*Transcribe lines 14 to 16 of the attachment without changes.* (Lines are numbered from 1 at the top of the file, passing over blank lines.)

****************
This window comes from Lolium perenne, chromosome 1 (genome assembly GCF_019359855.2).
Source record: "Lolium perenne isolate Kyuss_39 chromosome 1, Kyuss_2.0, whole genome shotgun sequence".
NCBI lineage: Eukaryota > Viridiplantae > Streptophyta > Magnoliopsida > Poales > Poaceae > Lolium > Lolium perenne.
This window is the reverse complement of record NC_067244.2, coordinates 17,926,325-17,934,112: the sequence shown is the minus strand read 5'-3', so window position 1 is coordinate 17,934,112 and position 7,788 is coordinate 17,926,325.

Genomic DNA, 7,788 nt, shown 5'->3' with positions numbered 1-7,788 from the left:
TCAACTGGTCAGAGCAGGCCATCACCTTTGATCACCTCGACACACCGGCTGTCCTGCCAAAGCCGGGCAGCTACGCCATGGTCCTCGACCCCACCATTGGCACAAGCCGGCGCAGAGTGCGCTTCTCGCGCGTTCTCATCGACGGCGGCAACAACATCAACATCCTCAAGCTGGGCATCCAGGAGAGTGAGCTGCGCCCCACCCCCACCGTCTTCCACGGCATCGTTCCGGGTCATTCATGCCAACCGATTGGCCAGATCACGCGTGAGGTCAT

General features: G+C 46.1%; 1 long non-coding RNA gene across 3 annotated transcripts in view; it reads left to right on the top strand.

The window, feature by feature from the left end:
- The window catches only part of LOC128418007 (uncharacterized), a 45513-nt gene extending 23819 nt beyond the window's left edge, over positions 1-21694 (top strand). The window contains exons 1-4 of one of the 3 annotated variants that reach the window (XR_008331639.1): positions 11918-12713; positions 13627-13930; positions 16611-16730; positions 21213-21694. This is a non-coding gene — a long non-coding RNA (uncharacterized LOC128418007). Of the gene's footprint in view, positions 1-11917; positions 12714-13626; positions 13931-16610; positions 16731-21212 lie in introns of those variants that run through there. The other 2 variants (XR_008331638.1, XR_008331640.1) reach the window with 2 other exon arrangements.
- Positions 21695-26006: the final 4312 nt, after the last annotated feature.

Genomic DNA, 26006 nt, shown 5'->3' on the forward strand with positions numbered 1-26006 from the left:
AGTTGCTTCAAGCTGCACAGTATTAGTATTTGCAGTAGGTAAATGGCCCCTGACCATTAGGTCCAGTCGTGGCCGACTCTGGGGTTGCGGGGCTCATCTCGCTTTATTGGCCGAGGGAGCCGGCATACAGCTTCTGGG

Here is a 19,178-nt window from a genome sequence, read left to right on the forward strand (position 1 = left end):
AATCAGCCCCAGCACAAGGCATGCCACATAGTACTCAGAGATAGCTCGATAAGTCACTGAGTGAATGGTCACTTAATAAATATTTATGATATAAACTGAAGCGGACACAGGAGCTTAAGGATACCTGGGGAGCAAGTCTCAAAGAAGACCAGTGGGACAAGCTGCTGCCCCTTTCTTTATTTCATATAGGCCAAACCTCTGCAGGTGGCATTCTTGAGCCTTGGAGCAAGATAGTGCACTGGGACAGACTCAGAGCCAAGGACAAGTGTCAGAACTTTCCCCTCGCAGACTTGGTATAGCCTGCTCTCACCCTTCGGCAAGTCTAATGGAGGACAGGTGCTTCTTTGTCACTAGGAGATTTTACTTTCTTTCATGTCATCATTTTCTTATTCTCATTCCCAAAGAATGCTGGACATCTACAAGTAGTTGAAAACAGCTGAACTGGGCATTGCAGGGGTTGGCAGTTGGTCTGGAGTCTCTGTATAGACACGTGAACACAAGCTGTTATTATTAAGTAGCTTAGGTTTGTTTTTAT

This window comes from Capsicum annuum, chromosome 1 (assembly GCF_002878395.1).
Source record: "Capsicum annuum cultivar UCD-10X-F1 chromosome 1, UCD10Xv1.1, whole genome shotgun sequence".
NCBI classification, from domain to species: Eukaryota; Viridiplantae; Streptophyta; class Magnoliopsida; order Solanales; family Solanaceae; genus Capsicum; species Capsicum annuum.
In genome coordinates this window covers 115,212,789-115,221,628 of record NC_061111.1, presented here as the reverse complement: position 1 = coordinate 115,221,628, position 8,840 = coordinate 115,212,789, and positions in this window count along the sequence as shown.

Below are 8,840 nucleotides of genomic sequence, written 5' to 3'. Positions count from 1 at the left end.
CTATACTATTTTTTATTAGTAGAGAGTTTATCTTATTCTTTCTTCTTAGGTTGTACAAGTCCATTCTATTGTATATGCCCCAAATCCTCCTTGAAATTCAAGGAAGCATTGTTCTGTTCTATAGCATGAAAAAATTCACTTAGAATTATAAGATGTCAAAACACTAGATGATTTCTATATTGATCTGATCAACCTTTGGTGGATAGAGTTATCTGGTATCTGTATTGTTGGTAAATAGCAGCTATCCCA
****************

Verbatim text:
AATCAGCCCCAGCACAAGGCATGCCACATAGTACTCAGAGATAGCTCGATAAGTCACTGAGTGAATGGTCACTTAATAAATATTTATGATATAAACTGAAGCGGACACAGGAGCTTAAGGATACCTGGGGAGCAAGTCTCAAAGAAGACCAGTGGGACAAGCTGCTGCCCCTTTCTTTATTTCATATAGGCCAAACCTCTGCAGGTGGCATTCTTGAGCCTTGGAGCAAGATAGTGCACTGGGACAGACTCAGAGCCAAGGACAAGTGTCAGAACTTTCCCCTCGCAGACTTGGTATAGCCTGCTCTCACCCTTCGGCAAGTCTAATGGAGGACAGGTGCTTCTTTGTCACTAGGAGATTTTACTTTCTTTCATGTCATCATTTTCTTATTCTCATTCCCAAAGAATGCTGGACATCTACAAGTAGTTGAAAACAGCTGAACTGGGCATTGCAGGGGTTGGCAGTTGGTCTGGAGTCTCTGTATAGACACGTGAACACAAGCTGTTATTATTAAGTAGCTTAGGTTTGTTTTTAT

This window comes from Capsicum annuum, chromosome 1 (assembly GCF_002878395.1).
Source record: "Capsicum annuum cultivar UCD-10X-F1 chromosome 1, UCD10Xv1.1, whole genome shotgun sequence".